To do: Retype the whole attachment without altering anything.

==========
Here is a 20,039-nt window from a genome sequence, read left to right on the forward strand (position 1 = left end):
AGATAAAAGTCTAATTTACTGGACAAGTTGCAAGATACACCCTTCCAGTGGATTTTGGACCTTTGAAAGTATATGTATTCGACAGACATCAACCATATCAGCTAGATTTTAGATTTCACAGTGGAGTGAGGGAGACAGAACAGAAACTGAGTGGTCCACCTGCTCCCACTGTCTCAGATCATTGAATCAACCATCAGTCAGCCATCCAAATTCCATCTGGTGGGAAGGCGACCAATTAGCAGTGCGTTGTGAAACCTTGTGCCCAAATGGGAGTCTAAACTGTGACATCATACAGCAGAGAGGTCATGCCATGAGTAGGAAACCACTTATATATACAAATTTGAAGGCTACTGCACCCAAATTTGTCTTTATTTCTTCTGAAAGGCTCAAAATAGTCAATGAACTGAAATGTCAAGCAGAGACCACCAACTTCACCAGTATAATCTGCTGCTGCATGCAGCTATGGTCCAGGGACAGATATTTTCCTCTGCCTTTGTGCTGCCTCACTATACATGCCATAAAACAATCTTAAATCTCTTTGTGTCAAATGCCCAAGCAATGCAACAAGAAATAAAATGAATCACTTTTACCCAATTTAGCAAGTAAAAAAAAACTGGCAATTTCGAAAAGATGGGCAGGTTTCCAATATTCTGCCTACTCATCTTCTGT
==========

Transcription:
Here is a 20,039-nt window from a genome sequence, read left to right on the forward strand (position 1 = left end):
AGATAAAAGTCTAATTTACTGGACAAGTTGCAAGATACACCCTTCCAGTGGATTTTGGACCTTTGAAAGTATATGTATTCGACAGACATCAACCATATCAGCTAGATTTTAGATTTCACAGTGGAGTGAGGGAGACAGAACAGAAACTGAGTGGTCCACCTGCTCCCACTGTCTCAGATCATTGAATCAACCATCAGTCAGCCATCCAAATTCCATCTGGTGGGAAGGCGACCAATTAGCAGTGCGTTGTGAAACCTTGTGCCCAAATGGGAGTCTAAACTGTGACATCATACAGCAGAGAGGTCATGCCATGAGTAGGAAACCACTTATATATACAAATTTGAAGGCTACTGCACCCAAATTTGTCTTTATTTCTTCTGAAAGGCTCAAAATAGTCAATGAACTGAAATGTCAAGCAGAGACCACCAACTTCACCAGTATAATCTGCTGCTGCATGCAGCTATGGTCCAGGGACAGATATTTTCCTCTGCCTTTGTGCTGCCTCACTATACATGCCATAAAACAATCTTAAATCTCTTTGTGTCAAATGCCCAAGCAATGCAACAAGAAATAAAATGAATCACTTTTACCCAATTTAGCAAGTAAAAAAAAACTGGCAATTTCGAAAAGATGGGCAGGTTTCCAATATTCTGCCTACTCATCTTCTGT